Previous research has shown that patients with schizophrenia are impaired in reinforcement learning tasks. However, behavioral learning curves in such tasks originate from the interaction of multiple neural processes, including the basal ganglia- and dopamine-dependent reinforcement learning (RL) system, but also prefrontal cortex-dependent cognitive strategies involving working memory (WM). Thus, it is unclear which specific system induces impairments in schizophrenia. We recently developed a task and computational model allowing us to separately assess the roles of RL (slow, cumulative learning) mechanisms versus WM (fast but capacity-limited) mechanisms in healthy adult human subjects. Here, we used this task to assess patients' specific sources of impairments in learning. In 15 separate blocks, subjects learned to pick one of three actions for stimuli. The number of stimuli to learn in each block varied from two to six, allowing us to separate influences of capacity-limited WM from the incremental RL system. As expected, both patients (n = 49) and healthy controls (n = 36) showed effects of set size and delay between stimulus repetitions, confirming the presence of working memory effects. Patients performed significantly worse than controls overall, but computational model fits and behavioral analyses indicate that these deficits could be entirely accounted for by changes in WM parameters (capacity and reliability), whereas RL processes were spared. These results suggest that the working memory system contributes strongly to learning impairments in schizophrenia. Copyright © 2014 the authors 0270-6474/14/3413747-10$15.00/0.

  11. E-Learning Environment for Hearing Impaired Students

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    Hashim, Hisyamuddin; Tasir, Zaidatun; Mohamad, Siti Khadijah

    2013-01-01

    The usage of technology within the educational department has become more vital by each year passing. One of the most popular technological approaches used is the e-learning environment. The usage of e-learning environment in education involves a wide range of types of students, and this includes the hearing impaired ones. Some adjustment or…

  12. The Dilemma of Identifying Learning Disabled Hearing-Impaired Students.

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    Powers, Ann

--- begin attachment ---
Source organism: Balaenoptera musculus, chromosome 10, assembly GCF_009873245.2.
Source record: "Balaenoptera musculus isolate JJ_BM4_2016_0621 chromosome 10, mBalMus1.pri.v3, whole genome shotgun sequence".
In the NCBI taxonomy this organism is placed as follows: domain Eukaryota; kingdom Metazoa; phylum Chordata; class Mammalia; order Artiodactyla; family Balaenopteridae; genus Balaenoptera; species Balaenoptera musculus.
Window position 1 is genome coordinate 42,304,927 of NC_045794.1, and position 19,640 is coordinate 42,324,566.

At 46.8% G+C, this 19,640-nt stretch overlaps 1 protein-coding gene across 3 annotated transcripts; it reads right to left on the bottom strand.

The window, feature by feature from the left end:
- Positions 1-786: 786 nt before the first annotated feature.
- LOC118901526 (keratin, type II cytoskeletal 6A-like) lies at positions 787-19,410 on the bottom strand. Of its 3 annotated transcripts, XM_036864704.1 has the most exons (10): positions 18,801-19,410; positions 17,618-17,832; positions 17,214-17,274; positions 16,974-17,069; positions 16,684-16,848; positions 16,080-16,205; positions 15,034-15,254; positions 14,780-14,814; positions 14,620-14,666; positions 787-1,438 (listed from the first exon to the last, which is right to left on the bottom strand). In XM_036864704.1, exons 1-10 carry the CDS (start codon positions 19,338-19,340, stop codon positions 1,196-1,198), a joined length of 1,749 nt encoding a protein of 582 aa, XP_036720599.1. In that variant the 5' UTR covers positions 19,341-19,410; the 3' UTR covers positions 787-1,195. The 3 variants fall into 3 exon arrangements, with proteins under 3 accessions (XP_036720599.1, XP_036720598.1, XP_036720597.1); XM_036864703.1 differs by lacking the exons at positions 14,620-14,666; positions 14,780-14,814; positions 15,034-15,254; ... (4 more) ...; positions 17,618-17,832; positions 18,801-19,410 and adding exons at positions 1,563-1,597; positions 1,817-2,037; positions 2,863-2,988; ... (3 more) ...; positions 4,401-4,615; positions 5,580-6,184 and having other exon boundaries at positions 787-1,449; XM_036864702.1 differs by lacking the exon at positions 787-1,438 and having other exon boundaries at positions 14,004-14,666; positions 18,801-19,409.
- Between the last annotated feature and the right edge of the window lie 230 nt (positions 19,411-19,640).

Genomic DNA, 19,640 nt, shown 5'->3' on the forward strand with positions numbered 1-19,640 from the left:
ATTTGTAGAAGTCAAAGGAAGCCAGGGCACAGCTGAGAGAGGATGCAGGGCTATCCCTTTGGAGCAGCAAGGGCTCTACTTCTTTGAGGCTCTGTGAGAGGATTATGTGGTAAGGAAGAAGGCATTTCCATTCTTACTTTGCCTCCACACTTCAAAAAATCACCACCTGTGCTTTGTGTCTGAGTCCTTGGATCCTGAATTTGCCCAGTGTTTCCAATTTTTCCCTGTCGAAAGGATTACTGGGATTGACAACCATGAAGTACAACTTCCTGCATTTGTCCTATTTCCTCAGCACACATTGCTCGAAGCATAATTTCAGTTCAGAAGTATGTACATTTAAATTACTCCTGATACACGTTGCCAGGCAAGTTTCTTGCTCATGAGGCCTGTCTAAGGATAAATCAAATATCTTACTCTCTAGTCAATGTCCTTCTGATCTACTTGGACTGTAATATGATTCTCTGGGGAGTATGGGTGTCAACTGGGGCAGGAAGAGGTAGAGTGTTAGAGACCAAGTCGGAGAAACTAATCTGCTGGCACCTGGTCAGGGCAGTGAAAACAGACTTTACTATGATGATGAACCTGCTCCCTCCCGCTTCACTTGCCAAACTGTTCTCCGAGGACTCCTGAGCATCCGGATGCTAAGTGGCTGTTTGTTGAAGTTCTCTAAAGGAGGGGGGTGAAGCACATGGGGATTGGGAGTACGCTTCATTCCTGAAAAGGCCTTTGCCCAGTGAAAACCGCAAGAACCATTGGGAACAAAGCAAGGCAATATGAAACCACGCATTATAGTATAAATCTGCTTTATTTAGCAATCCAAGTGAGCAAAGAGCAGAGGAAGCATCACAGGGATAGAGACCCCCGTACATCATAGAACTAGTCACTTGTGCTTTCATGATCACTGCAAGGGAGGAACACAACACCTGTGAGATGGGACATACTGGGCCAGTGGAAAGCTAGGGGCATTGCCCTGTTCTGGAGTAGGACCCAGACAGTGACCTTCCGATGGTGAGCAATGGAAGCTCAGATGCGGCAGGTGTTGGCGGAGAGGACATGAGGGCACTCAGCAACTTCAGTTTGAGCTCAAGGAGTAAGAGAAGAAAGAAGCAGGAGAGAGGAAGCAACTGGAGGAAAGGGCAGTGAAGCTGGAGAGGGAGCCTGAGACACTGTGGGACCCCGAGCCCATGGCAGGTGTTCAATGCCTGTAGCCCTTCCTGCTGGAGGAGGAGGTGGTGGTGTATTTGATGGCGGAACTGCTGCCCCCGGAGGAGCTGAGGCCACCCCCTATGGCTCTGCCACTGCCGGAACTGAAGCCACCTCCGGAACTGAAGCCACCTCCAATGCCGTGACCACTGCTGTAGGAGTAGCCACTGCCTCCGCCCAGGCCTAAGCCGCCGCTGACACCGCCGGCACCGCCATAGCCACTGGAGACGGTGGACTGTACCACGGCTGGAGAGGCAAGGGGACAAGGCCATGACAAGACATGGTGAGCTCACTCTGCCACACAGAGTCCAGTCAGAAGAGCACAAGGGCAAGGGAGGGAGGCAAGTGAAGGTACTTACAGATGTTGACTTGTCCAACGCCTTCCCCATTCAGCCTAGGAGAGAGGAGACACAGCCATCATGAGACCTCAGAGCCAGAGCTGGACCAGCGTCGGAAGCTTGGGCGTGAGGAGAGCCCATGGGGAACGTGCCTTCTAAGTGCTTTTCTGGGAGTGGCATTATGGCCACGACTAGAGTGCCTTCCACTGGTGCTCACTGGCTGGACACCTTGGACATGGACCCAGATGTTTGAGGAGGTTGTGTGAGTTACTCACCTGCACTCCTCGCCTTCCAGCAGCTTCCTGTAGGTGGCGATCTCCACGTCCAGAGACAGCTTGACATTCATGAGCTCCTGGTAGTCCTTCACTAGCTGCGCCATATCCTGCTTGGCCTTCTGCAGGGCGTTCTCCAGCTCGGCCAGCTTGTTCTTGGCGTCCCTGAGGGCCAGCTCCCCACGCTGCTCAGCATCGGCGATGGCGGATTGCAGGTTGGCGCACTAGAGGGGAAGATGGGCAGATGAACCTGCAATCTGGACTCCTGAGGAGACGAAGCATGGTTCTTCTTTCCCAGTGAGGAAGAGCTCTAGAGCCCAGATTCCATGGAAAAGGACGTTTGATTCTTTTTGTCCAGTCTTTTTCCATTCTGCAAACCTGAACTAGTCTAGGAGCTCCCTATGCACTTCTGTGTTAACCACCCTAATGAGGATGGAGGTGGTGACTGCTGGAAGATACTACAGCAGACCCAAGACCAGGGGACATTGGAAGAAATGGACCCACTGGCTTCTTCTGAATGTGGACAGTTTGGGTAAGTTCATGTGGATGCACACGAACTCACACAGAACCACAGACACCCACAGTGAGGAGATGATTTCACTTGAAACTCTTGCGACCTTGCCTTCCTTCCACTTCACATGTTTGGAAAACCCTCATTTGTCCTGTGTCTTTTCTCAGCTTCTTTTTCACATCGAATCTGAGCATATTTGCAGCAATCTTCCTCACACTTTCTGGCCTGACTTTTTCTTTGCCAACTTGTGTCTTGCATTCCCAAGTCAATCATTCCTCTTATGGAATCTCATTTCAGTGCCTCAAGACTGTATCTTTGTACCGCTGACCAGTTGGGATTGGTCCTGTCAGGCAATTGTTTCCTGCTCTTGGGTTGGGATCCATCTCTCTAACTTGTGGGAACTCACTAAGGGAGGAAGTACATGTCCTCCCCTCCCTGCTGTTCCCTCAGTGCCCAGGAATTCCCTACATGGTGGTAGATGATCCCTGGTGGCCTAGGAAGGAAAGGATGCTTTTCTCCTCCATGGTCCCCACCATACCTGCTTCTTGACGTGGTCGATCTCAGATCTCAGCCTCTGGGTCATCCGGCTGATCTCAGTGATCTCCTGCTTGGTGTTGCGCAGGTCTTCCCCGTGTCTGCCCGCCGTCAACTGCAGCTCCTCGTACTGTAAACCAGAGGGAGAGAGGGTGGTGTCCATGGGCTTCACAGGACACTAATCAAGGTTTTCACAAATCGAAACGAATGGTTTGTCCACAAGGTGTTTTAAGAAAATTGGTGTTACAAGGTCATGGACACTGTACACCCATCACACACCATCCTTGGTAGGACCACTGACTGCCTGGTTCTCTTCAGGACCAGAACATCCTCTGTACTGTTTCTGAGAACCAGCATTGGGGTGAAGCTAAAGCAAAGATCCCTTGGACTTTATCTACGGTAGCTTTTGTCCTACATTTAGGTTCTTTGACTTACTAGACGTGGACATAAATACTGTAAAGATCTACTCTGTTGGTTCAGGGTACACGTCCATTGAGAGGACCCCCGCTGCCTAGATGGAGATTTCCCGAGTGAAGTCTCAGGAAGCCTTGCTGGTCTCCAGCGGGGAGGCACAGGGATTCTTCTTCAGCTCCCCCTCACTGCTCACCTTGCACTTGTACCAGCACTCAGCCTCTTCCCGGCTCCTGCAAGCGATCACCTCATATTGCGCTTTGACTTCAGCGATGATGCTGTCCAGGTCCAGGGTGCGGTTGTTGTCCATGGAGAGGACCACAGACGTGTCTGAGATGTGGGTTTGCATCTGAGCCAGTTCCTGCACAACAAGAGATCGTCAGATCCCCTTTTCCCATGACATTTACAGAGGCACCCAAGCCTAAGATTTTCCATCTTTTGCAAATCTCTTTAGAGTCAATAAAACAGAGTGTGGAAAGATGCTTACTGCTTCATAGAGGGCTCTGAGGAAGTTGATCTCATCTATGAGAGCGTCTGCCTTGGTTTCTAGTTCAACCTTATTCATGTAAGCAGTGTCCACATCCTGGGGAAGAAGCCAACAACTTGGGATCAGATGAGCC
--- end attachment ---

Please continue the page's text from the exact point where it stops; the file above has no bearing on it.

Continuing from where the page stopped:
1988-01-01

    A teacher, speech-language pathologist, school principal, and audiologist rated 27 hearing-impaired elementary students on effective use of language, speech, and sign language and on presence of a learning disability and/or behavior problem. Ratings were compared with each other and with test scores purporting to identify learning disabilities or…

  13. Incidental Learning of Sound Categories is Impaired in Developmental Dyslexia

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    Gabay, Yafit; Holt, Lori L.

    2015-01-01

    Developmental dyslexia is commonly thought to arise from specific phonological impairments. However, recent evidence is consistent with the possibility that phonological impairments arise as symptoms of an underlying dysfunction of procedural learning. The nature of the link between impaired procedural learning and phonological dysfunction is unresolved. Motivated by the observation that speech processing involves the acquisition of procedural category knowledge, the present study investigates the possibility that procedural learning impairment may affect phonological processing by interfering with the typical course of phonetic category learning. The present study tests this hypothesis while controlling for linguistic experience and possible speech-specific deficits by comparing auditory category learning across artificial, nonlinguistic sounds among dyslexic adults and matched controls in a specialized first-person shooter videogame that has been shown to engage procedural learning. Nonspeech auditory category learning was assessed online via within-game measures and also with a post-training task involving overt categorization of familiar and novel sound exemplars. Each measure reveals that dyslexic participants do not acquire procedural category knowledge as effectively as age- and cognitive-ability matched controls. This difference cannot be explained by differences in perceptual acuity for the sounds. Moreover, poor nonspeech category learning is associated with slower phonological processing. Whereas phonological processing impairments have been emphasized as the cause of dyslexia, the current results suggest that impaired auditory category learning, general in nature and not specific to speech signals, could contribute to phonological deficits in dyslexia with subsequent negative effects on language acquisition and reading. Implications for the neuro-cognitive mechanisms of developmental dyslexia are discussed. PMID:26409017

  14. Working memory and reward association learning impairments in obesity.

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    Coppin, Géraldine; Nolan-Poupart, Sarah; Jones-Gotman, Marilyn; Small, Dana M

    2014-12-01